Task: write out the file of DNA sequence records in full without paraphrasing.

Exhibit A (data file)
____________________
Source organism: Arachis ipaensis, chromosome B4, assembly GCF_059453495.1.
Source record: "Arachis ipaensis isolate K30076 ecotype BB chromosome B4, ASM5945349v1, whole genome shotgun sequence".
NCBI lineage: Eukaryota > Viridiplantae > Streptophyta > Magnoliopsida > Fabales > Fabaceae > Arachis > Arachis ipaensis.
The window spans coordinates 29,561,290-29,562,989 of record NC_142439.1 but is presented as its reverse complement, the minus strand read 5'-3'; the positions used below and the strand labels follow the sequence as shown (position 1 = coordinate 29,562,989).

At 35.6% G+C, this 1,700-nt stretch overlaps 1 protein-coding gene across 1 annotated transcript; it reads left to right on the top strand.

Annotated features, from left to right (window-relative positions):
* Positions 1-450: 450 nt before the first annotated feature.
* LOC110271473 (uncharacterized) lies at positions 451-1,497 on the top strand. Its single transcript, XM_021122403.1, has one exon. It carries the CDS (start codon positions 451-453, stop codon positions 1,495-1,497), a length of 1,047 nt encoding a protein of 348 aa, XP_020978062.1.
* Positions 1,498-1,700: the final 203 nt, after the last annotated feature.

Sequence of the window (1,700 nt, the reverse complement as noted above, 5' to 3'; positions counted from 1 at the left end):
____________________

Source organism: Arachis ipaensis, chromosome B4, assembly GCF_059453495.1.
Source record: "Arachis ipaensis isolate K30076 ecotype BB chromosome B4, ASM5945349v1, whole genome shotgun sequence".
NCBI lineage: Eukaryota > Viridiplantae > Streptophyta > Magnoliopsida > Fabales > Fabaceae > Arachis > Arachis ipaensis.
The window spans coordinates 29,561,290-29,562,989 of record NC_142439.1 but is presented as its reverse complement, the minus strand read 5'-3'; the positions used below and the strand labels follow the sequence as shown (position 1 = coordinate 29,562,989).

At 35.6% G+C, this 1,700-nt stretch overlaps 1 protein-coding gene across 1 annotated transcript; it reads left to right on the top strand.

Annotated features, from left to right (window-relative positions):
* Positions 1-450: 450 nt before the first annotated feature.
* LOC110271473 (uncharacterized) lies at positions 451-1,497 on the top strand. Its single transcript, XM_021122403.1, has one exon. It carries the CDS (start codon positions 451-453, stop codon positions 1,495-1,497), a length of 1,047 nt encoding a protein of 348 aa, XP_020978062.1.
* Positions 1,498-1,700: the final 203 nt, after the last annotated feature.

Sequence of the window (1,700 nt, the reverse complement as noted above, 5' to 3'; positions counted from 1 at the left end):